With the recession on, there is some concern about investing — especially in the stock market. I received this question from a reader about investing:
I’m a semi-retired minister and we have a CD that will reach maturity next May 10, with about 225k to reinvest. Any suggestions?
Wow. I wish I had $225,000 to invest! That’s great that you have so much. There are a number of courses you can, depending on your needs. I am going to assume that, as someone who is semi-retired, you are interested in receiving some sort of regular income at the same time you hope your money grows. Here are three suggestions that I think might be of use to you:
- Index funds: Consider investing you money in index funds. There are many different index funds available, focusing on different segments of the financial markets. Performance is based on how the index fund does as a whole, so over time you are extremely likely to earn a return. Annualized returns over 25 years average somewhere between 7% and 9% on most index funds. If you are looking for regular monthly or quarterly income, you can choose index funds that pay dividends.
- CD ladder: Now that your single CD has matured, you can divide up your money and turn it into a CD ladder. This way, you earn varying rates of interest and different maturity times. Once you have your CD ladder set up, you have a regular process of having income as the CDs mature. You can either use the money or roll it over into a new CD to continue the ladder. (Or use part of the money and put the rest into another CD.)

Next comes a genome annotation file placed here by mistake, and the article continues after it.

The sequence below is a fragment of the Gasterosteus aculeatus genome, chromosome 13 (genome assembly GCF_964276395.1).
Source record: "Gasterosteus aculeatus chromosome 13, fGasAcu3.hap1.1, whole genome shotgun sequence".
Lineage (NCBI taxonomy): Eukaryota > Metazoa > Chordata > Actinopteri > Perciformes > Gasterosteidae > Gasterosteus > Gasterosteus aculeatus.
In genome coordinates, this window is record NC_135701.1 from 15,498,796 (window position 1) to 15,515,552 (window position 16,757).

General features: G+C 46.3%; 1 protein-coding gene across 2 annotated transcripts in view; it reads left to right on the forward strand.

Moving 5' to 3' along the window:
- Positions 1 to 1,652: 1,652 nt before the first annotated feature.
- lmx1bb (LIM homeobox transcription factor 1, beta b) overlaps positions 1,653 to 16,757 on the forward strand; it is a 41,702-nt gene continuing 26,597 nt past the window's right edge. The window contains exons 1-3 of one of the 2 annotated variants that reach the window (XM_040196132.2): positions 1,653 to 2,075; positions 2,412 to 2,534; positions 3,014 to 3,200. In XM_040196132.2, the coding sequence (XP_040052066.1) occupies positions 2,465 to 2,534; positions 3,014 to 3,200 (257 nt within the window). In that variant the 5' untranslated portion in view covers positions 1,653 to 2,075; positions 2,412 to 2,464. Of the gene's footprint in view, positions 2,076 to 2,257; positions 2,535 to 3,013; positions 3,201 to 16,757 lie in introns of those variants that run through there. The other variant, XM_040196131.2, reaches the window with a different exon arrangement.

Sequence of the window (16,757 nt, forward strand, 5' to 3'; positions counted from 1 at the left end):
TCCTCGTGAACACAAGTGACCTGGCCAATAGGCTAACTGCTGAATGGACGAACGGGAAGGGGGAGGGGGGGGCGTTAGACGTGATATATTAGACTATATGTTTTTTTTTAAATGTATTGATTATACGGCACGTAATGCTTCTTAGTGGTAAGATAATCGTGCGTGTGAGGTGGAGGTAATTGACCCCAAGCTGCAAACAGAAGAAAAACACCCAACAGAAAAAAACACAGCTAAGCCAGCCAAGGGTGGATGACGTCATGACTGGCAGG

- Other funds: There are many different funds available, including some funds that offer the chance of returns, as well as instant access to your money, should that become necessary. Money Market mutual funds are such accounts, as are GMNA bond funds.
You can also use some of the money to max out some tax advantaged retirement accounts. Check your eligibility ahead of time, though. Before you make a decision for sure, however, you should consult with a financial professional about the specifics of your situation. You also want to make sure you understand the tax implications of your investment decisions.
Readers: Do you have any other suggestions on long-term investments for this situation?